Apple Not Doomed To Repeat History

    December 27, 2010

In 1995 I remember waiting in lines to buy Windows 95. It effectively ended the design lead Apple had for 11 years in personal computers. From then on Microsoft had both the thought leadership and the market share. Apple ended up with less than 10% market share. Microsoft had most of the rest.

Lots of people think that Apple could repeat 1995 in 2011. This time with iOS instead of Macintosh OS and with Google in the place of Microsoft.

We forget one little thing: 1995 was different.

Here’s how.

In 1995 Microsoft had a HUGE marketshare lead with DOS. That meant it had a huge army of developers who didn’t want to switch over to Apple’s system, which they saw as very closed and inflexible. I remember developers coming into the consumer electronics store I helped run in the 1980s and they’d complain bitterly about Apple’s policies (Apple was far less flexible back then than it is today and forced developers to fit into a “look and feel” set of guidelines).

But I look at who is making money. Back in 1995 developers were mostly making money from DOS. Remember, this caused WordPerfect and Borland to make bad bets. They bet on DOS for too long, while Bill Gates went and built some of the first and best Macintosh apps. The lesson, though, doesn’t pass from 1995 to 2011. Today where are most of the developers making their money? iOS (according to Sephora, Starbucks, OpenTable, eBay, and many other developers). So, Android has to convince developers to switch, or do both platforms at same time. That’s quite different.

Plus, back in 1995, who owned the best distribution and supply chains? Microsoft did. Today? Apple does. Apple didn’t have stores back in 1995 which will ensure its products get seen in the marketplace. Back then Microsoft could outspend Apple for shelf space at Frys and other retailers. Plus, Microsoft’s model of having many OEMs building hardware for its OS was far superior to Apple’s approach. Today that’s not really true, because the OEMs aren’t really able to bring that much value to the table and Apple has the best supply chains in China locked up (I visited one of them about two years ago and keep in touch with the folks there and that’s still the case). So, it’s not very likely that a Google phone will ship with better screens or better materials. At least not in volume. That is a huge difference from 1995 to today.

Other differences? Apple has outspent Microsoft on Advertising around the world. Look at this picture. It’s in Paris subway. Apple bought every square inch of advertising space (it bought the entire subway system’s advertising space, it seemed, iPad ads were plastered down the entire trackway). Google isn’t able to get its message there. That didn’t happen in 1995. Remember how dominant Microsoft’s advertising was back then? Microsoft even convinced the Empire State Building to change its colors that evening.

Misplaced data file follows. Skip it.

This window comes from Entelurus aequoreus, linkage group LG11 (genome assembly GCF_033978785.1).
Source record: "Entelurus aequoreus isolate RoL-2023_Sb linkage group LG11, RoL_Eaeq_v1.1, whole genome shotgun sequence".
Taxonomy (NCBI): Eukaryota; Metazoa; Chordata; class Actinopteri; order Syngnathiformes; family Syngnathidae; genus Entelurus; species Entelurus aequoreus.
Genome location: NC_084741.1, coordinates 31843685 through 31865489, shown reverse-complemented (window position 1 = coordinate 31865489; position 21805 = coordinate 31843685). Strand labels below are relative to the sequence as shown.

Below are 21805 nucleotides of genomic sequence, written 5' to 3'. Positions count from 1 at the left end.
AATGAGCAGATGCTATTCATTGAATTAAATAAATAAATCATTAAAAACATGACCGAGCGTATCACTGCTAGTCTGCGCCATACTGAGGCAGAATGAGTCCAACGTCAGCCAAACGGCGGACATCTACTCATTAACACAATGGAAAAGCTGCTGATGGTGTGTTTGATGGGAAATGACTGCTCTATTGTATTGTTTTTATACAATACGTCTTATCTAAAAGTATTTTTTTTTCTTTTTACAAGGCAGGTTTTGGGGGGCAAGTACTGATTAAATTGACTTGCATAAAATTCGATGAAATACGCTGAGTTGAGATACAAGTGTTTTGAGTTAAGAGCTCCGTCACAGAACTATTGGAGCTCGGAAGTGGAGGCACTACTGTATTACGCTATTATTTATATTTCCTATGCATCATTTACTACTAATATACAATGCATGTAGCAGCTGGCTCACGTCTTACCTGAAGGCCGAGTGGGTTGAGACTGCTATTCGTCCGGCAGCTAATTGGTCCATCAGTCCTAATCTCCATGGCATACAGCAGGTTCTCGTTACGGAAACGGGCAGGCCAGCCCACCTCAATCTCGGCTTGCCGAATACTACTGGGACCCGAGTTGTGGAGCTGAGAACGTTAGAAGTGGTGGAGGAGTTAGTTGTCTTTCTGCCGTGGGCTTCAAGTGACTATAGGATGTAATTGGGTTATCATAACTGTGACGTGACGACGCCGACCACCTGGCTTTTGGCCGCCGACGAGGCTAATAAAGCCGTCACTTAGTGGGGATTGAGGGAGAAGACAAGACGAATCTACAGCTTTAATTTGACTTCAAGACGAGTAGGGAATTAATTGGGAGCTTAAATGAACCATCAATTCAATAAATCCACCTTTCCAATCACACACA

Let’s go back to how closed Apple is. Most apps this month got approved in less than a week. Some even got approved in less than four days. During the Christmas rush. Is this as good as Android’s (you can ship in minutes) policy? No. But, on the other hand, there are quality controls which consumers appreciate. The apps — overall — ARE better on iOS than on Android. Just check out TweetDeck. It crashes every few minutes on my Android phone. Twitter isn’t nearly as nice. Facebook isn’t as nice. And most apps aren’t as well designed, nor crash resistant, as on iOS.

I am sensing a switch, though. Fred Wilson is leading the charge. But other developers are grumbling about Apple and want there to be an alternative and they are all comparing notes with each other. “How’s Angry Birds doing with its advertising-only Android apps?” they ask. Very well, the answer comes back. So that means more developers will take the bet on Android, but so far I haven’t seen many go “Android only.” Why not? Because they know most of the PR comes from journalists who use mostly iOS devices and most of the best users are on iOS devices too (Sephora’s lead mobile developer told me 80% of the users who pull out a mobile phone in her stores are using iOS, that is echoed by nearly every developer I talk with). Even Swype, which has been kept from delivering their keyboard on iOS devices showed me a prototype of it running on an iPad and the inventor whispered “if Steve Jobs wants to talk, we’d love to ship this on iOS.”

So, when someone says that Apple is repeating the mistakes of 1995 (yes, I’ve been guilty of saying that in the past couple of years too) you should tell them that 2011 is not even close to the same set of conditions as 1995 has.